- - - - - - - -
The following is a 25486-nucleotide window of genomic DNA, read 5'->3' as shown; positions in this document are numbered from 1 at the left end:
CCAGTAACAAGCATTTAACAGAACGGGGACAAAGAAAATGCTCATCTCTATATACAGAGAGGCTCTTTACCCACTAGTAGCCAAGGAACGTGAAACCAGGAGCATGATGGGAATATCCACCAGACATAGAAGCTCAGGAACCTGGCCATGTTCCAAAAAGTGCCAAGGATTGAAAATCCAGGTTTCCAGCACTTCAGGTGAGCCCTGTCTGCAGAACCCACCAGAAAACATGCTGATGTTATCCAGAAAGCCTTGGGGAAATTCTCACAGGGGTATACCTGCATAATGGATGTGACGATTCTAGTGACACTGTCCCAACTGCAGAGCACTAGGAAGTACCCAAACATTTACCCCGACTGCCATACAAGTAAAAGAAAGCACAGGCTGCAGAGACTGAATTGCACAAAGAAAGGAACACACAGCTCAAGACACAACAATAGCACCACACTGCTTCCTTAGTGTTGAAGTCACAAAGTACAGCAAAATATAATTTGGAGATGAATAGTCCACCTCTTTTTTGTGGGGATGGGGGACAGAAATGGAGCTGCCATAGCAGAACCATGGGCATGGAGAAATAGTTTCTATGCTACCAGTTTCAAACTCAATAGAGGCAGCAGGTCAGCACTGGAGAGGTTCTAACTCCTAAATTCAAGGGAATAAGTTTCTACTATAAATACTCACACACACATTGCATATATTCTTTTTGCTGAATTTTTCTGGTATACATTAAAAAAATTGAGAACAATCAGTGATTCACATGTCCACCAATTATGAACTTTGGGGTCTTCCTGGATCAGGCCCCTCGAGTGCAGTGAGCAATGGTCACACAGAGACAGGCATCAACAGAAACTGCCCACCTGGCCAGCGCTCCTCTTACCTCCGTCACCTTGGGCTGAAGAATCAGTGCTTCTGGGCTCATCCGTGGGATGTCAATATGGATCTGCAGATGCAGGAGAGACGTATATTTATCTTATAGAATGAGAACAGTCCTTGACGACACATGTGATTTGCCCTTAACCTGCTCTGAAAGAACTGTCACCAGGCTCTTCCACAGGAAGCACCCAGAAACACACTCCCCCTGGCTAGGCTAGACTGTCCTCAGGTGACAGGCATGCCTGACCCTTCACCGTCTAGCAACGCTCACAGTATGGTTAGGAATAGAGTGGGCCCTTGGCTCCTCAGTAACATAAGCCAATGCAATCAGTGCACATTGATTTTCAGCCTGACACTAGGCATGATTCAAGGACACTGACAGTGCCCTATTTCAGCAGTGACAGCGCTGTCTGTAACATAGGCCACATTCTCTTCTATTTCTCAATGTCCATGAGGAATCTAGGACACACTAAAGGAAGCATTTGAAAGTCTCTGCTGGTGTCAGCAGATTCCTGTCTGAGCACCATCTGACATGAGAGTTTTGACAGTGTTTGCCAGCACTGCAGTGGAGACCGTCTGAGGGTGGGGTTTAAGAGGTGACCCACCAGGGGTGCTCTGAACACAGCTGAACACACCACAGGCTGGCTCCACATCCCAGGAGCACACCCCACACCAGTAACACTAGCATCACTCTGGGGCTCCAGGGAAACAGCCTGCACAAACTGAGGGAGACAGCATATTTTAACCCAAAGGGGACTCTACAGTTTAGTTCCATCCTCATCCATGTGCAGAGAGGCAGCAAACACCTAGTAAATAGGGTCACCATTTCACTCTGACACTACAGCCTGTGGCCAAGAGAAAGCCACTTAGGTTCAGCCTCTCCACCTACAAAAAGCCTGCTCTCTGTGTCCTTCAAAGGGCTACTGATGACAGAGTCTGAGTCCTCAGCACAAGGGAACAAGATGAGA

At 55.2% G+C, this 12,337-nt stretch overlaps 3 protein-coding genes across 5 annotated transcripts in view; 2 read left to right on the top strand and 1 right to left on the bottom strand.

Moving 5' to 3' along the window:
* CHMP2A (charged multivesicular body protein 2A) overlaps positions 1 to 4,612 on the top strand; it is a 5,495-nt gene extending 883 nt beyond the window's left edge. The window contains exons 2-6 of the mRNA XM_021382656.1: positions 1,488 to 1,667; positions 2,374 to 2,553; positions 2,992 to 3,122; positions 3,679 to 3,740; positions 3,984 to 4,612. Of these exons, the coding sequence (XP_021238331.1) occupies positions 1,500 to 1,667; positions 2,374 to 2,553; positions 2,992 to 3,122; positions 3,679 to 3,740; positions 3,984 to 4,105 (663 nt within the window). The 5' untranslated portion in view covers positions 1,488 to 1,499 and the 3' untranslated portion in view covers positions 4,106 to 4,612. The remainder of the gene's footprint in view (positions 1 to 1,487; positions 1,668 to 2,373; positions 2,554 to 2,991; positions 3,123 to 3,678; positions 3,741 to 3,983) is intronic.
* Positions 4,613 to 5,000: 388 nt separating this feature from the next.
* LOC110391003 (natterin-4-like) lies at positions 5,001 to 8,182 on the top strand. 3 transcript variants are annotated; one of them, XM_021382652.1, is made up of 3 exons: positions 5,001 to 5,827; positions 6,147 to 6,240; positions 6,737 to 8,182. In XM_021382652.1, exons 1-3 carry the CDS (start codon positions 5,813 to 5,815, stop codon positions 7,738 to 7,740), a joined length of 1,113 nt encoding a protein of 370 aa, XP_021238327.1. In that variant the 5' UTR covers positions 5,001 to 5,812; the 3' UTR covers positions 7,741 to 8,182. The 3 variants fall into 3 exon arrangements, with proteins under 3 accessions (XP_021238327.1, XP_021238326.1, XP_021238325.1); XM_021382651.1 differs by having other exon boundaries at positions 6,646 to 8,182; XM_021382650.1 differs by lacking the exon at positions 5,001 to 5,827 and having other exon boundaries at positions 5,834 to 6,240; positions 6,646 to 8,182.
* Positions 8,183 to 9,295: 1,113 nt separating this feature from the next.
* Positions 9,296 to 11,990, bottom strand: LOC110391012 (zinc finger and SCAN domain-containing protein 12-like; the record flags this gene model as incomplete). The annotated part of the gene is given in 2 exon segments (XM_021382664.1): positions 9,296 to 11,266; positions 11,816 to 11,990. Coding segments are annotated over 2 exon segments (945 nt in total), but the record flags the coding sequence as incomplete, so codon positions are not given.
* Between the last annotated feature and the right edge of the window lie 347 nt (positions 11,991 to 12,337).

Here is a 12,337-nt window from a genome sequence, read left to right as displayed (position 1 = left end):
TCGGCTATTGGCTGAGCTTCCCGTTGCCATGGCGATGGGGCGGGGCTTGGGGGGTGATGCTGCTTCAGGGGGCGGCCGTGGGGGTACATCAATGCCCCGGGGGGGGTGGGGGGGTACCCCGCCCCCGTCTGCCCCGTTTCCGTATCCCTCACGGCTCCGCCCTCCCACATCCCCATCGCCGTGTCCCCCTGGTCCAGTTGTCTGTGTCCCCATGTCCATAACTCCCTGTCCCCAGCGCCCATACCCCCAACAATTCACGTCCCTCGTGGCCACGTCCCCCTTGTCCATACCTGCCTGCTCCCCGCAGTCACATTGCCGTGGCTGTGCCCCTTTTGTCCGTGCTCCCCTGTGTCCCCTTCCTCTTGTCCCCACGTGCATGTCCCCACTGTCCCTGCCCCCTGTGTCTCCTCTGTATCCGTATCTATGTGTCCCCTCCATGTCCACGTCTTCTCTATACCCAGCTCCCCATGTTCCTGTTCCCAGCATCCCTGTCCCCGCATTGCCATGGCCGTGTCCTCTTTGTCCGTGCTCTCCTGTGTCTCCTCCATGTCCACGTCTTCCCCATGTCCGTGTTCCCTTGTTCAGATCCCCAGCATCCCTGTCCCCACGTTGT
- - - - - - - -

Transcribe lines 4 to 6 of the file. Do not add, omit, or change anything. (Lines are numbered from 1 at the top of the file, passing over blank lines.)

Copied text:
Moving 5' to 3' along the window:
* CHMP2A (charged multivesicular body protein 2A) overlaps positions 1 to 4,612 on the top strand; it is a 5,495-nt gene extending 883 nt beyond the window's left edge. The window contains exons 2-6 of the mRNA XM_021382656.1: positions 1,488 to 1,667; positions 2,374 to 2,553; positions 2,992 to 3,122; positions 3,679 to 3,740; positions 3,984 to 4,612. Of these exons, the coding sequence (XP_021238331.1) occupies positions 1,500 to 1,667; positions 2,374 to 2,553; positions 2,992 to 3,122; positions 3,679 to 3,740; positions 3,984 to 4,105 (663 nt within the window). The 5' untranslated portion in view covers positions 1,488 to 1,499 and the 3' untranslated portion in view covers positions 4,106 to 4,612. The remainder of the gene's footprint in view (positions 1 to 1,487; positions 1,668 to 2,373; positions 2,554 to 2,991; positions 3,123 to 3,678; positions 3,741 to 3,983) is intronic.
* Positions 4,613 to 5,000: 388 nt separating this feature from the next.